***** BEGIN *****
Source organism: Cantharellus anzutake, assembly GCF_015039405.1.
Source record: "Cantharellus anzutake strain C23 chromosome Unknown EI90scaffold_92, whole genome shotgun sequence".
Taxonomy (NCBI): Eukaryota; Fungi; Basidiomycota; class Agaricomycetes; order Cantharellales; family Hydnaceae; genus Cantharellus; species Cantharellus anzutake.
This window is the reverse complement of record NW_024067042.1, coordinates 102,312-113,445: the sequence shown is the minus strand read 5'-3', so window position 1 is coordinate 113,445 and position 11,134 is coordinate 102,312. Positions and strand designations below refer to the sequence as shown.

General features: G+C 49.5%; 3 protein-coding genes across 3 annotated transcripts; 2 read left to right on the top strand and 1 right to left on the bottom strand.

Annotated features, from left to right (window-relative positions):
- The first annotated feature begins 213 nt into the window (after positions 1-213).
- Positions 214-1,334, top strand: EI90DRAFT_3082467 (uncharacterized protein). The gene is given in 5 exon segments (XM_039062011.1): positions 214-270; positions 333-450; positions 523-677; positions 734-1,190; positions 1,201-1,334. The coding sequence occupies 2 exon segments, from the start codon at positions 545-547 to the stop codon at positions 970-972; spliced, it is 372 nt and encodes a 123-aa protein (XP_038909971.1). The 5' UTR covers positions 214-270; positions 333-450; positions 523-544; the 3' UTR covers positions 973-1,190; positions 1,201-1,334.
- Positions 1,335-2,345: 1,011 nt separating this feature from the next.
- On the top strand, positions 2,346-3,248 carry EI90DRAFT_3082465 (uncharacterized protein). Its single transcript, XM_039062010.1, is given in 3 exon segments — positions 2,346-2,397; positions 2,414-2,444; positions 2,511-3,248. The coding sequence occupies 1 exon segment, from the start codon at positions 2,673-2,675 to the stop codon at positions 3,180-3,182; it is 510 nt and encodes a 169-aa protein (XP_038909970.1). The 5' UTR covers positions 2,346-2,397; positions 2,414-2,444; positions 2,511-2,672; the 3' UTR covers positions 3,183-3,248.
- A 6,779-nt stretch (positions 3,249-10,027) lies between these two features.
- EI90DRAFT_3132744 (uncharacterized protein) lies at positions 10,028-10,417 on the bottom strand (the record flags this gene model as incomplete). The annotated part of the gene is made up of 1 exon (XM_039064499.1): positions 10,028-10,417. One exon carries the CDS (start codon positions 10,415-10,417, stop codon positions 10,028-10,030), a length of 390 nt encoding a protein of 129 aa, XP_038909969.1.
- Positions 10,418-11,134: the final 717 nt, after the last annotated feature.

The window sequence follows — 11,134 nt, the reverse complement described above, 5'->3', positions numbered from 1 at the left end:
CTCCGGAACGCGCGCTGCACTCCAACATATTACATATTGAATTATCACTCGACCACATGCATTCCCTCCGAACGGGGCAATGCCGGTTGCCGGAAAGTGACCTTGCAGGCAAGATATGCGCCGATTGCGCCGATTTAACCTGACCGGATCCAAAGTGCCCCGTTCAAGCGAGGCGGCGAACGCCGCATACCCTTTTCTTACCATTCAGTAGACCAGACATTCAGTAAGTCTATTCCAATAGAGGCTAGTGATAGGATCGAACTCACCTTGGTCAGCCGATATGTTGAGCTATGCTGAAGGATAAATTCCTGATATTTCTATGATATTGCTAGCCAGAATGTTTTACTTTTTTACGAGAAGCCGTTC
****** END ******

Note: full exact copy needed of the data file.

Source organism: Cantharellus anzutake, assembly GCF_015039405.1.
Source record: "Cantharellus anzutake strain C23 chromosome Unknown EI90scaffold_92, whole genome shotgun sequence".
Taxonomy (NCBI): Eukaryota; Fungi; Basidiomycota; class Agaricomycetes; order Cantharellales; family Hydnaceae; genus Cantharellus; species Cantharellus anzutake.
This window is the reverse complement of record NW_024067042.1, coordinates 102,312-113,445: the sequence shown is the minus strand read 5'-3', so window position 1 is coordinate 113,445 and position 11,134 is coordinate 102,312. Positions and strand designations below refer to the sequence as shown.

General features: G+C 49.5%; 3 protein-coding genes across 3 annotated transcripts; 2 read left to right on the top strand and 1 right to left on the bottom strand.

Annotated features, from left to right (window-relative positions):
- The first annotated feature begins 213 nt into the window (after positions 1-213).
- Positions 214-1,334, top strand: EI90DRAFT_3082467 (uncharacterized protein). The gene is given in 5 exon segments (XM_039062011.1): positions 214-270; positions 333-450; positions 523-677; positions 734-1,190; positions 1,201-1,334. The coding sequence occupies 2 exon segments, from the start codon at positions 545-547 to the stop codon at positions 970-972; spliced, it is 372 nt and encodes a 123-aa protein (XP_038909971.1). The 5' UTR covers positions 214-270; positions 333-450; positions 523-544; the 3' UTR covers positions 973-1,190; positions 1,201-1,334.
- Positions 1,335-2,345: 1,011 nt separating this feature from the next.
- On the top strand, positions 2,346-3,248 carry EI90DRAFT_3082465 (uncharacterized protein). Its single transcript, XM_039062010.1, is given in 3 exon segments — positions 2,346-2,397; positions 2,414-2,444; positions 2,511-3,248. The coding sequence occupies 1 exon segment, from the start codon at positions 2,673-2,675 to the stop codon at positions 3,180-3,182; it is 510 nt and encodes a 169-aa protein (XP_038909970.1). The 5' UTR covers positions 2,346-2,397; positions 2,414-2,444; positions 2,511-2,672; the 3' UTR covers positions 3,183-3,248.
- A 6,779-nt stretch (positions 3,249-10,027) lies between these two features.
- EI90DRAFT_3132744 (uncharacterized protein) lies at positions 10,028-10,417 on the bottom strand (the record flags this gene model as incomplete). The annotated part of the gene is made up of 1 exon (XM_039064499.1): positions 10,028-10,417. One exon carries the CDS (start codon positions 10,415-10,417, stop codon positions 10,028-10,030), a length of 390 nt encoding a protein of 129 aa, XP_038909969.1.
- Positions 10,418-11,134: the final 717 nt, after the last annotated feature.

The window sequence follows — 11,134 nt, the reverse complement described above, 5'->3', positions numbered from 1 at the left end:
CTCCGGAACGCGCGCTGCACTCCAACATATTACATATTGAATTATCACTCGACCACATGCATTCCCTCCGAACGGGGCAATGCCGGTTGCCGGAAAGTGACCTTGCAGGCAAGATATGCGCCGATTGCGCCGATTTAACCTGACCGGATCCAAAGTGCCCCGTTCAAGCGAGGCGGCGAACGCCGCATACCCTTTTCTTACCATTCAGTAGACCAGACATTCAGTAAGTCTATTCCAATAGAGGCTAGTGATAGGATCGAACTCACCTTGGTCAGCCGATATGTTGAGCTATGCTGAAGGATAAATTCCTGATATTTCTATGATATTGCTAGCCAGAATGTTTTACTTTTTTACGAGAAGCCGTTC